Thomas Green here with Ethical Marketing Service. Today on the podcast we have Jan Cavelle. Welcome, Jan.
Thank you very much indeed for having me here.
No problem. Would you like to tell the audience a bit about yourself and what you do?
I could. I am a semi-retired entrepreneur, if there is such a thing, which means that in real terms that I’ve had a rather too long career in small businesses, micro businesses, SMEs, one of which I scaled or tried to a certain level. Now, I’m also – which I still get very excited to say because my first book comes out in four weeks’ time with Bloomsbury and it’s called Scale for Success. So I write full time. I write articles on the web and all sorts.
Well, congratulations. And what was the process of writing your book?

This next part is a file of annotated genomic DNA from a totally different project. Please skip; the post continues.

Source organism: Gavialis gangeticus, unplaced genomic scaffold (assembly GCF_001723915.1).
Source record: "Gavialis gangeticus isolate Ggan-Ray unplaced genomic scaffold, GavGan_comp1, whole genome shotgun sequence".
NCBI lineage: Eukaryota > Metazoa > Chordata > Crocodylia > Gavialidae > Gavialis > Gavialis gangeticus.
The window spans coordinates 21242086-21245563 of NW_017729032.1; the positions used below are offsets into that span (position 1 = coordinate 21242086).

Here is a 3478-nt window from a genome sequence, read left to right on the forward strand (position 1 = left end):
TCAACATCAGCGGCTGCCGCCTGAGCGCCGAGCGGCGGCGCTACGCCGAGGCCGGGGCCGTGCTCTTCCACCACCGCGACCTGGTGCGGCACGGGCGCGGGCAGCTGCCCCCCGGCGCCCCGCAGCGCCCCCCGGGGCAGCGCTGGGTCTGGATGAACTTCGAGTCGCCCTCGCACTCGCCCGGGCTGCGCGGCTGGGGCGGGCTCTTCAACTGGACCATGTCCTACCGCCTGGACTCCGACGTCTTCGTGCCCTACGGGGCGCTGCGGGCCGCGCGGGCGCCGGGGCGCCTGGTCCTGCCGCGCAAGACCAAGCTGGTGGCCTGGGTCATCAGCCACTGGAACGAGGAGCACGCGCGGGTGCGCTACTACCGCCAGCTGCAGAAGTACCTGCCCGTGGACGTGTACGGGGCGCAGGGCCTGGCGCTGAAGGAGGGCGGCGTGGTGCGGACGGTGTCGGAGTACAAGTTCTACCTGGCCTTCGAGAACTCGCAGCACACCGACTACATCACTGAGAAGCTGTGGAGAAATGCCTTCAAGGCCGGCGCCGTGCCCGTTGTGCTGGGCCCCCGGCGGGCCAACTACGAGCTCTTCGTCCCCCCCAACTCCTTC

Like the process of writing a book was mind blowing for me for lots of reasons, it has been a childhood dream of mine. And the real problem was I wasn’t sure I had the imagination, well I felt as though I didn’t have the imagination to write fiction. So I cast around for ages for a topic, but to try writing a book on and I kept on coming back to the fact that the one thing I knew about really was entrepreneurship, but I saw for a long time, I saw as I didn’t totally succeed in scaling up, it would be a bit of a cheap to write about it. So I got a lot of, I’m not good enough months to go through and eventually I thought, well actually I battled with it for such a long time. Nobody knows the pitfalls for problems and everyone else is doing it better than me. So because I do, yeah, I battled to go on and on and kept on thinking and retraining myself and find every approach possible. So I thought well actually if I know the problems and one or two of the answers, if I go out and talk to other entrepreneurs because I have an amazing network anywhere in a much better one now get their expertise and get that, input it into the book, then we’re talking something seriously useful to other people.